NASCAR's Jack Roush is a survivor


July 28, 2003|by JASON STEINWheelbase Communications

More than a year later, he still calls it a bump in the road, a minor blip in the life of someone who thrives on difficult days and lives for close calls.

"You've got to move on," race-car owner Jack Roush says on a gorgeous Friday in southeastern Michigan's Irish Hills, the blue hue of a June sky reflecting off his sunglasses under that trademark Panama Jack hat.

"I feel great now. No question. Just great. Healthier than I've ever been, actually."

The "Cat in the Hat," as he's affectionately known around the greasy garages, just smiles that Cheshire feline smile.

"Almost didn't make it," he said. "Ah, almost."

So close. So far. So good. So Roush.

If NASCAR's biggest team owner and most famous name had indeed died that day last April when the experimental twin-engine plane he was flying plummeted into that Alabama lake, chances are not everyone would have believed it.


Roush? Checked out?

"Jack just seems to love the dangerous life," said Jeff Burton, one of his drivers. "I don't think there's anything he couldn't get out of alive."

In his heart, Roush knows he's lucky to be alive. The pins have been pulled from his leg. The hardware in the rest of his body is gone, too. The memory doesn't fade.

It was Roush's 60th birthday. A short flight near Talladega seemed to be a good idea. Roush, an avid flyer, was only interested in a little afternoon jaunt in a plane designed by the National Geographic Society to shoot aerial photos. He ended up in a whole lot of trouble.

During the solo flight, the plane clipped a set of power lines and somersaulted into a small lake near Troy, Ala. Upside-down and submerged in mud, Roush was wedged in, unconscious and fading fast. He would have drowned had a former marine sergeant not been sitting in his living room nearby and watched as the plane went down. As Roush's luck would have it, the sergeant happened to be an expert in search-and-rescue operations.

As the marine's wife called 911, the 52-year-old rescuer dove twice through a pool of jet fuel, to no avail. On the third attempt he pulled Roush from the murky waters of the wreck, breathed life back into his lungs and took him to a local hospital in critical condition. Roush was a mess. His left leg was fractured, his head was injured, his spleen was ruptured, a lung was collapsed, his jaw was smashed and he had about a dozen cuts and bruises.

"Not a great way to spend your birthday," Roush says now. "But we all have our moments."

He lived, of course, to tell about it in only the way Roush could. He's a survivor. Always has been.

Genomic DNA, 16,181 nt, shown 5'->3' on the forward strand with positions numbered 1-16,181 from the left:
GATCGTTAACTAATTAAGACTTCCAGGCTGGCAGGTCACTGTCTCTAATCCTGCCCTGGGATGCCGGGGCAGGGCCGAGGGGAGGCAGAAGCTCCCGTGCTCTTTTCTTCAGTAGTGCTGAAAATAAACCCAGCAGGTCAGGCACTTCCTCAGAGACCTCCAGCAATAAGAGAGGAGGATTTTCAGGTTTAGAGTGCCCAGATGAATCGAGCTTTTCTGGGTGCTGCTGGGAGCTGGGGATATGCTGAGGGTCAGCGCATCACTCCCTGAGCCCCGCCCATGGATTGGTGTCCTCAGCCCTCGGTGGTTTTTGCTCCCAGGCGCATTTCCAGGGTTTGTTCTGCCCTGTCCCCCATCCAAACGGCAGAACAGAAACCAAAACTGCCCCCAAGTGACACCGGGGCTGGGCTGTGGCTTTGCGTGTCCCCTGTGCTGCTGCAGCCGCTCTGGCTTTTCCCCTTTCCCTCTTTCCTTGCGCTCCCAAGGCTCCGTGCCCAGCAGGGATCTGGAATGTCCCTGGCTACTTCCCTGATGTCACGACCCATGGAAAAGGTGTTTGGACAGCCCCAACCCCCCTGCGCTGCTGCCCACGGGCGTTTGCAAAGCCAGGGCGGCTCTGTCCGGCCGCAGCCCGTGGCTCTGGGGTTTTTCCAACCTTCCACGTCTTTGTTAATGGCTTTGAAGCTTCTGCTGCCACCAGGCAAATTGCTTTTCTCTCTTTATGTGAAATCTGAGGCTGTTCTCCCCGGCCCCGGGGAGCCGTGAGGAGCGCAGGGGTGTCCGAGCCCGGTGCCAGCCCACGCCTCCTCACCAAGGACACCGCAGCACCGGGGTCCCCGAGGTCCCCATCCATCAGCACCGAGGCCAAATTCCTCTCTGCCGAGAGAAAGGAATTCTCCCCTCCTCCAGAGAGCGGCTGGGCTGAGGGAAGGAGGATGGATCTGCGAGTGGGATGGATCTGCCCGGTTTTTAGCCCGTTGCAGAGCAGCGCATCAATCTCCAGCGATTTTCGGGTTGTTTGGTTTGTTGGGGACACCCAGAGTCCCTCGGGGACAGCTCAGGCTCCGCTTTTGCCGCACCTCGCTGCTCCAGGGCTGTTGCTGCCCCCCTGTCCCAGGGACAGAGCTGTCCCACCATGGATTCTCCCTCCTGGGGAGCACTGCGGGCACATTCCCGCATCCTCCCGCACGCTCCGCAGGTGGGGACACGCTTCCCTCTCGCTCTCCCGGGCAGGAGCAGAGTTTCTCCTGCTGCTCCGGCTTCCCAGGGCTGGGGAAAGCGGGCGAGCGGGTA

"Maybe it was a little divine intervention," he said with a laugh, which is fitting, considering Roush has always been the one intervening in the lives of others, pulling some racing careers from the fire, building empires one drive at a time. He is a hands-on owner who attends every NASCAR event and helps pack up the trucks at the end.

He's still alive and he's definitely still kickin'.

"He had to work pretty hard to become successful," said driver Mark Martin, who has more than 30 victories in more than 15 seasons driving one of Roush's Fords. "He loves underdogs."

Roush got his start working and earning everything from the ground up. Born in Manchester, Ohio, he earned a mathematics degree with a minor in physics and was immediately hired as a Ford engineer in charge of car assembly and tooling. But, five years later, the pull of racing engines took him away from Ford to a group of local drag racers where he built engines and equipment. Soon he was building engines for other teams, then began his own engine development company, then buying his way into racing cars - first in the Sports Car Club of America in the early 1980s and NASCAR by 1988.

Today, Roush Industries employs more than 1,800 people in five states and two countries. Roush Racing has nine teams in NASCAR's top three divisions.

But, 15 racing years later, he's a mystery to many. He has built a fortune that is worth more than $1 billion, but he's known for being extra thrifty. In a sport known for its simplicity and simple talkers, he is an intellectual, an engineer and a guy not afraid to dive into a few theories on macroeconomics.

"He keeps everything very functional," Burton said. "He puts everything back into the race program."

He puts a little into other things as well. He owns three World War II fighter planes. And, accidents aside, he still loves to fly.

He has no recollection of the plane crash. He likes it better that way. He calls these days his "extra days." And what great days they are. His teams are leading the NASCAR points standings, and on this June day, driver Kurt Busch has made Roush the only three-time winner of the season.

Life is good.

"I guess if there hadn't been an improbable set of circumstances . . ." Roush said, opting not to finish the thought.

"You just have to be surrounded by the right people and have the right circumstances for surviving. I certainly had that."

Jason Stein is a feature writer and the editor of Wheelbase Communications' RaceWEEK racing page. He can be reached at

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